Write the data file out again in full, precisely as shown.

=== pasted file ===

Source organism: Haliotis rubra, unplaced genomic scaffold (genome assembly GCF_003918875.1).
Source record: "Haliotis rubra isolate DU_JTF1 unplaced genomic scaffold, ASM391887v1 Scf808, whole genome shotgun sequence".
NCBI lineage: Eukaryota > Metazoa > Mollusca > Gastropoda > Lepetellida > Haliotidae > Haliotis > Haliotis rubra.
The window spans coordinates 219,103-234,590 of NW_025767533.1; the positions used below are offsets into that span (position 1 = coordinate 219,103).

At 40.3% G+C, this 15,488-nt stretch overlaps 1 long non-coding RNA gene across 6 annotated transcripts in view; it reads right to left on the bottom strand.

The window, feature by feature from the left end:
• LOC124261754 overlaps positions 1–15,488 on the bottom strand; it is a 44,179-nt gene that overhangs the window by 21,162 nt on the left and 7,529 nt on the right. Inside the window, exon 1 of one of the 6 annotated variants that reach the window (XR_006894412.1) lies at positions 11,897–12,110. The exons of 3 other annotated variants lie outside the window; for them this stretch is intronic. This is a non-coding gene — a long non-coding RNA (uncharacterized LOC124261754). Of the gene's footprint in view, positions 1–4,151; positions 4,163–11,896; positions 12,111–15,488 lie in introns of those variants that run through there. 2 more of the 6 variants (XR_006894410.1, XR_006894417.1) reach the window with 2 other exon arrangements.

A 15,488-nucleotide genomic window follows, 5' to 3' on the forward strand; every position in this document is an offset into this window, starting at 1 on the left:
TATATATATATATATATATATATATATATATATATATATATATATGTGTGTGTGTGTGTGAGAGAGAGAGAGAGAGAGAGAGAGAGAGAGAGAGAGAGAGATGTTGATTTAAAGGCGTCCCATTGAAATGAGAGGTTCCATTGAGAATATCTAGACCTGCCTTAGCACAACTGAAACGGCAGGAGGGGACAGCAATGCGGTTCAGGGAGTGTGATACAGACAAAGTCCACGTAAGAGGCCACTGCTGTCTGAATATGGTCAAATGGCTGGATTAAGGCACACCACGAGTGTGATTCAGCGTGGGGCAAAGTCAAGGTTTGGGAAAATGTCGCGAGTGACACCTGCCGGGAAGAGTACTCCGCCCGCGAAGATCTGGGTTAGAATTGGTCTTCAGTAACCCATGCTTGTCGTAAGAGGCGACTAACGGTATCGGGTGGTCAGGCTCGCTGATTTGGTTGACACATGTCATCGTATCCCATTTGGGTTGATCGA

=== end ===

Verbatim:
Source organism: Haliotis rubra, unplaced genomic scaffold (genome assembly GCF_003918875.1).
Source record: "Haliotis rubra isolate DU_JTF1 unplaced genomic scaffold, ASM391887v1 Scf808, whole genome shotgun sequence".
NCBI lineage: Eukaryota > Metazoa > Mollusca > Gastropoda > Lepetellida > Haliotidae > Haliotis > Haliotis rubra.
The window spans coordinates 219,103-234,590 of NW_025767533.1; the positions used below are offsets into that span (position 1 = coordinate 219,103).

At 40.3% G+C, this 15,488-nt stretch overlaps 1 long non-coding RNA gene across 6 annotated transcripts in view; it reads right to left on the bottom strand.

The window, feature by feature from the left end:
• LOC124261754 overlaps positions 1–15,488 on the bottom strand; it is a 44,179-nt gene that overhangs the window by 21,162 nt on the left and 7,529 nt on the right. Inside the window, exon 1 of one of the 6 annotated variants that reach the window (XR_006894412.1) lies at positions 11,897–12,110. The exons of 3 other annotated variants lie outside the window; for them this stretch is intronic. This is a non-coding gene — a long non-coding RNA (uncharacterized LOC124261754). Of the gene's footprint in view, positions 1–4,151; positions 4,163–11,896; positions 12,111–15,488 lie in introns of those variants that run through there. 2 more of the 6 variants (XR_006894410.1, XR_006894417.1) reach the window with 2 other exon arrangements.

A 15,488-nucleotide genomic window follows, 5' to 3' on the forward strand; every position in this document is an offset into this window, starting at 1 on the left:
TATATATATATATATATATATATATATATATATATATATATATATGTGTGTGTGTGTGTGAGAGAGAGAGAGAGAGAGAGAGAGAGAGAGAGAGAGAGAGATGTTGATTTAAAGGCGTCCCATTGAAATGAGAGGTTCCATTGAGAATATCTAGACCTGCCTTAGCACAACTGAAACGGCAGGAGGGGACAGCAATGCGGTTCAGGGAGTGTGATACAGACAAAGTCCACGTAAGAGGCCACTGCTGTCTGAATATGGTCAAATGGCTGGATTAAGGCACACCACGAGTGTGATTCAGCGTGGGGCAAAGTCAAGGTTTGGGAAAATGTCGCGAGTGACACCTGCCGGGAAGAGTACTCCGCCCGCGAAGATCTGGGTTAGAATTGGTCTTCAGTAACCCATGCTTGTCGTAAGAGGCGACTAACGGTATCGGGTGGTCAGGCTCGCTGATTTGGTTGACACATGTCATCGTATCCCATTTGGGTTGATCGA